Stabenow, Peters Applaud Relief for Farmers, Urge Further Access to Disaster AidThursday, June 20, 2019
WASHINGTON, D.C. – After urging the U.S. Department of Agriculture (USDA) to take action, U.S. Senators Debbie Stabenow (MI), Ranking Member of the U.S. Senate Committee on Agriculture, Nutrition, & Forestry, and Gary Peters (MI) today praised the announcement of new relief for Michigan farmers who have been unable to plant their crops.
Last week, the Senators wrote a letter to ask the USDA to help Michigan farmers by increasing flexibility with Federal Crop Insurance rules and allowing farmers to plant cover crops and use them for livestock grazing, hay, or silage, which is typically not allowed until after November 1. Today, the USDA announced it would permit farmers to use their unplanted land for these purposes starting September 1 and still maintain eligibility for crop insurance. This date change will allow farmers to get more out of their land before the winter, while also addressing shortages in livestock feed caused by extreme weather.
“I applaud the USDA for acting quickly on our request to provide relief for Michigan farmers affected by record rainfall,” said Senator Stabenow. “It’s just common sense to help farmers get the best use out of their land after they were unable to plant their crops this year. I urge the USDA to continue along this path and ensure all impacted farmers are eligible for disaster assistance.”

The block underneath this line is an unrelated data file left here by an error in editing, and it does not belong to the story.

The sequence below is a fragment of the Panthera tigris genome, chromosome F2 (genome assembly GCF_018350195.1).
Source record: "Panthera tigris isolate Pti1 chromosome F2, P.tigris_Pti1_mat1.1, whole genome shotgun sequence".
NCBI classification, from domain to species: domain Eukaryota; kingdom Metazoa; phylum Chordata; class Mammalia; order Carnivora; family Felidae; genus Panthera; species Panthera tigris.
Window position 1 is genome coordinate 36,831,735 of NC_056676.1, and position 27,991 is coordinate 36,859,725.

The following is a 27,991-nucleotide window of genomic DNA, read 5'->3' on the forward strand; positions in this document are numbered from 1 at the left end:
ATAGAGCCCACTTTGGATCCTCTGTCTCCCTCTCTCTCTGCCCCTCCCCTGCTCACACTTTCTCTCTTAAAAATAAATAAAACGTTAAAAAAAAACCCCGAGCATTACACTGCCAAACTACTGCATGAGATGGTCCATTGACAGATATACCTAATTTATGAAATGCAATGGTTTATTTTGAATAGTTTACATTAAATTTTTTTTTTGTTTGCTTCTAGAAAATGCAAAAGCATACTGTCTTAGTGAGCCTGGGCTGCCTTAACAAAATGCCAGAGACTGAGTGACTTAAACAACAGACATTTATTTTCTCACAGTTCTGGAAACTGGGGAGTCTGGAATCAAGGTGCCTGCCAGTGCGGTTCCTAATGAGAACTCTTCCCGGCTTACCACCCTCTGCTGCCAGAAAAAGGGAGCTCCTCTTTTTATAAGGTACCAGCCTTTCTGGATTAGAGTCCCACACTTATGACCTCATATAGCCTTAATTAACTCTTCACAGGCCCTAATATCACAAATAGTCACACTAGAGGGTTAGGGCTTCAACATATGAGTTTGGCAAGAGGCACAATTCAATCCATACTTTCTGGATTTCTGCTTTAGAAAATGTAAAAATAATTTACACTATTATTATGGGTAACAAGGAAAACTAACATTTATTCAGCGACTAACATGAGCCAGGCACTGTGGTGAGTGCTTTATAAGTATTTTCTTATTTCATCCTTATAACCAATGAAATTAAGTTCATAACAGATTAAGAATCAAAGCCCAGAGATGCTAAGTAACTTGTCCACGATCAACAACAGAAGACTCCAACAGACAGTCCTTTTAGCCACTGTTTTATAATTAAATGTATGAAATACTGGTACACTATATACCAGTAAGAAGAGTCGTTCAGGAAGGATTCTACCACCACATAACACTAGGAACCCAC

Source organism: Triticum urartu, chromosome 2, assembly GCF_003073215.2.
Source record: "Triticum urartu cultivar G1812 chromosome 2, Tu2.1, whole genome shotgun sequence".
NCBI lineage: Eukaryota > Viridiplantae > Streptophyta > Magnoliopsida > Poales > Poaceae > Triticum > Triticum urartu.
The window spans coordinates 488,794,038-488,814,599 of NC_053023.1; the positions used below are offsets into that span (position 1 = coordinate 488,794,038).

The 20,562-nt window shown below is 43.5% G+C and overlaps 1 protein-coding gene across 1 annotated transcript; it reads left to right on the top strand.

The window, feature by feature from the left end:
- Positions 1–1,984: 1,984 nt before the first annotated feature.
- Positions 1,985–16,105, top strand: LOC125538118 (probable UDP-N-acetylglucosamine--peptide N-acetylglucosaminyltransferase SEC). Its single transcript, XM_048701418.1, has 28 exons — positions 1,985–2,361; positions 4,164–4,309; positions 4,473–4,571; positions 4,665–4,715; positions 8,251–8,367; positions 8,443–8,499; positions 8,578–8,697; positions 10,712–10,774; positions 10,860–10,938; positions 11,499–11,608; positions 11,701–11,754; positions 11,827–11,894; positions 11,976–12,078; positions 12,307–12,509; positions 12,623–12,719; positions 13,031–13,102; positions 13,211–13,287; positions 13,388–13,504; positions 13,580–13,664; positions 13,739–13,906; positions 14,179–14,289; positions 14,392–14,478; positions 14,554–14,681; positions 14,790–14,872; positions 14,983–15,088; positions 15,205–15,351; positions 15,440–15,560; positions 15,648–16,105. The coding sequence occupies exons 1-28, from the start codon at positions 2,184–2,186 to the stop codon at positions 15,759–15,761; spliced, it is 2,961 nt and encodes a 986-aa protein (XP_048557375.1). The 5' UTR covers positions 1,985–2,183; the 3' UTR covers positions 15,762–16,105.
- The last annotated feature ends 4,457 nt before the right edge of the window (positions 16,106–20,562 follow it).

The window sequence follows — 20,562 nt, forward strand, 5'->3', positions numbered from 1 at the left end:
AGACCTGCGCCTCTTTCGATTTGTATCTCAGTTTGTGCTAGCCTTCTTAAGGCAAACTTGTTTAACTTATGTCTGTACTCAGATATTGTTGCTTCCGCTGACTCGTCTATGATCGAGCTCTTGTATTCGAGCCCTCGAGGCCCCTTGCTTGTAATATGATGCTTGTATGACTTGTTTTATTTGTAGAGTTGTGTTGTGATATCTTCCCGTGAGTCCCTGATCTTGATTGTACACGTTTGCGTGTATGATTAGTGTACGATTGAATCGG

“Farmers across Michigan are dealing with some of the wettest weather on record—with many of our counties at or exceeding disaster-levels” said Senator Peters. “I’m pleased the USDA is taking necessary steps to let our farmers try to salvage what they can from the planting season. I urge the USDA to take additional action to treat Michigan farmers no differently than other parts of the country that have been dealing with natural disasters.”
Large swaths of Michigan farmland have seen precipitation measurements at double their normal rates. As a result, many Michigan farmers have been unable to plant their crops for the season while also facing restrictions on harvesting before the November deadline. Even crops that have made it into the ground might see stunted growth or require replanting.
There are additional steps the USDA can take to provide relief for Michigan agriculture. In the letter, the Senators asked the USDA to ensure Michigan farmers would be eligible for disaster assistance, which Congress recently passed. The Senators also support Governor Gretchen Whitmer's request for the USDA to make a Secretarial Disaster Designation for the State of Michigan in light of the challenges farmers are facing from wet weather.
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